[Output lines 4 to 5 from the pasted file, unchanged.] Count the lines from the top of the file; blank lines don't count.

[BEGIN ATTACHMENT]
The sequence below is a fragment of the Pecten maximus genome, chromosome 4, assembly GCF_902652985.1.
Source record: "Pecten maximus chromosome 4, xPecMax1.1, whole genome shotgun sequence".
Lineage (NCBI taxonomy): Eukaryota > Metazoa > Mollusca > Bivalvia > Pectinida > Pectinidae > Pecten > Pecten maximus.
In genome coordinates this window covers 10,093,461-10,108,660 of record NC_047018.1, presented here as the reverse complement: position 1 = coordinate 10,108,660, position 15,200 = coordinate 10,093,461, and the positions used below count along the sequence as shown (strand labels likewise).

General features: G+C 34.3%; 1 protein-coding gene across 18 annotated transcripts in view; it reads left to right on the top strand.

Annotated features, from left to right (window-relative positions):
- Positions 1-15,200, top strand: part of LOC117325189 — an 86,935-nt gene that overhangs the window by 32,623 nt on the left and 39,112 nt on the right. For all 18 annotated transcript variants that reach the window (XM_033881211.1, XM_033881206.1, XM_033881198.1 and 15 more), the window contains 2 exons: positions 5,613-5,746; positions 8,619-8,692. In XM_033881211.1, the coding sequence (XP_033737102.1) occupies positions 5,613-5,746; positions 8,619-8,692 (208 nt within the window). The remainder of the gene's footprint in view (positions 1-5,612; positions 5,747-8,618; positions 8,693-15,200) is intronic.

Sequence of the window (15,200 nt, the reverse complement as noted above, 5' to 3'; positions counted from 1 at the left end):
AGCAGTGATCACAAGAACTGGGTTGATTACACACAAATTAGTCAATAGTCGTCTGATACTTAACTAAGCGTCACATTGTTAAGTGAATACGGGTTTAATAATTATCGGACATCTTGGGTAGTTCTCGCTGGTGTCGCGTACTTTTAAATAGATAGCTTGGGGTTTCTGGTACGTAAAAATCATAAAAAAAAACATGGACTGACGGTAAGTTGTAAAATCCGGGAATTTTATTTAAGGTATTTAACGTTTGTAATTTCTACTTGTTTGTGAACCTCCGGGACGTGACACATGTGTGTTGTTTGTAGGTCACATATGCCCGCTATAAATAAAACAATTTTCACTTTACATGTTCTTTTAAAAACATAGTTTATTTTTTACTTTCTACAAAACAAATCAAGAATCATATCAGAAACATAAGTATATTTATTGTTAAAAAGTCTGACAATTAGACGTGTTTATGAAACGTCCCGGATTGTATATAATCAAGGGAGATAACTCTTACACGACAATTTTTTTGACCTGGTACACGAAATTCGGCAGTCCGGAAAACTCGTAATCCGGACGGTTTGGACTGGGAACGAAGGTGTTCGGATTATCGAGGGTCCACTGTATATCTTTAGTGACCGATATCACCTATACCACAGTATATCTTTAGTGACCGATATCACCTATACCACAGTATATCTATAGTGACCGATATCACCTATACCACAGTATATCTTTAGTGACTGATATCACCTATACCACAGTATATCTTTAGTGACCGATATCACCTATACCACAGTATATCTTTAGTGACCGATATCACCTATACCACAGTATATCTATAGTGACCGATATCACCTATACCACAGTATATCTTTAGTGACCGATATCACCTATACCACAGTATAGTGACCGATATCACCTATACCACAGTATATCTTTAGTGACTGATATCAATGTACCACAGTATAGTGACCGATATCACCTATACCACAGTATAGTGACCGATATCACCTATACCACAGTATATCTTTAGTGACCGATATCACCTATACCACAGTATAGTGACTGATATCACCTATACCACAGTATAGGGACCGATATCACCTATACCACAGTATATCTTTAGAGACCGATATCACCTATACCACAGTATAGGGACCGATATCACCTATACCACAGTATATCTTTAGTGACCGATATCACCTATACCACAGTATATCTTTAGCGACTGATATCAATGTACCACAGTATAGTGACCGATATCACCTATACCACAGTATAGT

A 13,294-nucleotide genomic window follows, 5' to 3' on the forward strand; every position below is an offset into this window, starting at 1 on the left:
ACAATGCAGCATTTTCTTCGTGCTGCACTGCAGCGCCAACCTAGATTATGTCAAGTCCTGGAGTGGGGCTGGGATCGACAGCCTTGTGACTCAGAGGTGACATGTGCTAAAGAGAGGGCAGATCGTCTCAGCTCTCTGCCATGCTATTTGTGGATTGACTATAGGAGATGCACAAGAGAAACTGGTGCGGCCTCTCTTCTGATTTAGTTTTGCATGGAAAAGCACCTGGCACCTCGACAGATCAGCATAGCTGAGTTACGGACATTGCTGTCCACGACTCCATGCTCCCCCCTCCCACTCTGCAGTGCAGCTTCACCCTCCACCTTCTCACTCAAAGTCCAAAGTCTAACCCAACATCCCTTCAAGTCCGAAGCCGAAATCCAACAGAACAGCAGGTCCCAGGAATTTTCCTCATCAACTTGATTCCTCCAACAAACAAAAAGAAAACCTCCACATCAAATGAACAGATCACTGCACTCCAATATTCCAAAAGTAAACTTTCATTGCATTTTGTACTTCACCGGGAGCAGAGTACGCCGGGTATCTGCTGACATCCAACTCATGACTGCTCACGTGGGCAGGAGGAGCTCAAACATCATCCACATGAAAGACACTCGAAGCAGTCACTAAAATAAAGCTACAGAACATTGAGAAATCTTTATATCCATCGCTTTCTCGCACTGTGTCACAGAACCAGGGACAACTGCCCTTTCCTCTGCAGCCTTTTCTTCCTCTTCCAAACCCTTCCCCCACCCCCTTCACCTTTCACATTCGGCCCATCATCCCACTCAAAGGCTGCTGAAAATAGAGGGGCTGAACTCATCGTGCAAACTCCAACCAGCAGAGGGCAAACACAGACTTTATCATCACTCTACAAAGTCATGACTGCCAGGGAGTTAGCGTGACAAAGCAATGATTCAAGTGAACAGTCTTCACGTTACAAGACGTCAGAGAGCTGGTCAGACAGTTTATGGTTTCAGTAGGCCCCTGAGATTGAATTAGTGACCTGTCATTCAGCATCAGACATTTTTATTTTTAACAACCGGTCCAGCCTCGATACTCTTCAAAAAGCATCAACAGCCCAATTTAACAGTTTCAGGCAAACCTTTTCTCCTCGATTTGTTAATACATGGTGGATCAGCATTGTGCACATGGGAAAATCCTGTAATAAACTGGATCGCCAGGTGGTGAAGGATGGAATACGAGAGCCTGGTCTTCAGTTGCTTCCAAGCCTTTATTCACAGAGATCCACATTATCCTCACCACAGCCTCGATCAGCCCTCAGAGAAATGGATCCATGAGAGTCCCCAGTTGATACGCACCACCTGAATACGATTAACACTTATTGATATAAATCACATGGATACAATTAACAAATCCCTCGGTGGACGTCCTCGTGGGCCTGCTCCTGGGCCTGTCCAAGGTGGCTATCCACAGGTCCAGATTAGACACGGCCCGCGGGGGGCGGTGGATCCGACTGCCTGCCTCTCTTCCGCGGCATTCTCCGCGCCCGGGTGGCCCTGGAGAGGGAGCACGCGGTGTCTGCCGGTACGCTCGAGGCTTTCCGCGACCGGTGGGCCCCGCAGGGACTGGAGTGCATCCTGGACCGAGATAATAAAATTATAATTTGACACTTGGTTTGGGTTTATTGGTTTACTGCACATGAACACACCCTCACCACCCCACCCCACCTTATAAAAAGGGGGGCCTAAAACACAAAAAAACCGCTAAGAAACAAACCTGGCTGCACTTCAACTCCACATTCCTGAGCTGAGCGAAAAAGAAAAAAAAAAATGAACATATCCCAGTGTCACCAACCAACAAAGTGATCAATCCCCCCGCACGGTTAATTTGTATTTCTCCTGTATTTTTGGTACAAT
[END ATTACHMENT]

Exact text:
In genome coordinates this window covers 10,093,461-10,108,660 of record NC_047018.1, presented here as the reverse complement: position 1 = coordinate 10,108,660, position 15,200 = coordinate 10,093,461, and the positions used below count along the sequence as shown (strand labels likewise).

General features: G+C 34.3%; 1 protein-coding gene across 18 annotated transcripts in view; it reads left to right on the top strand.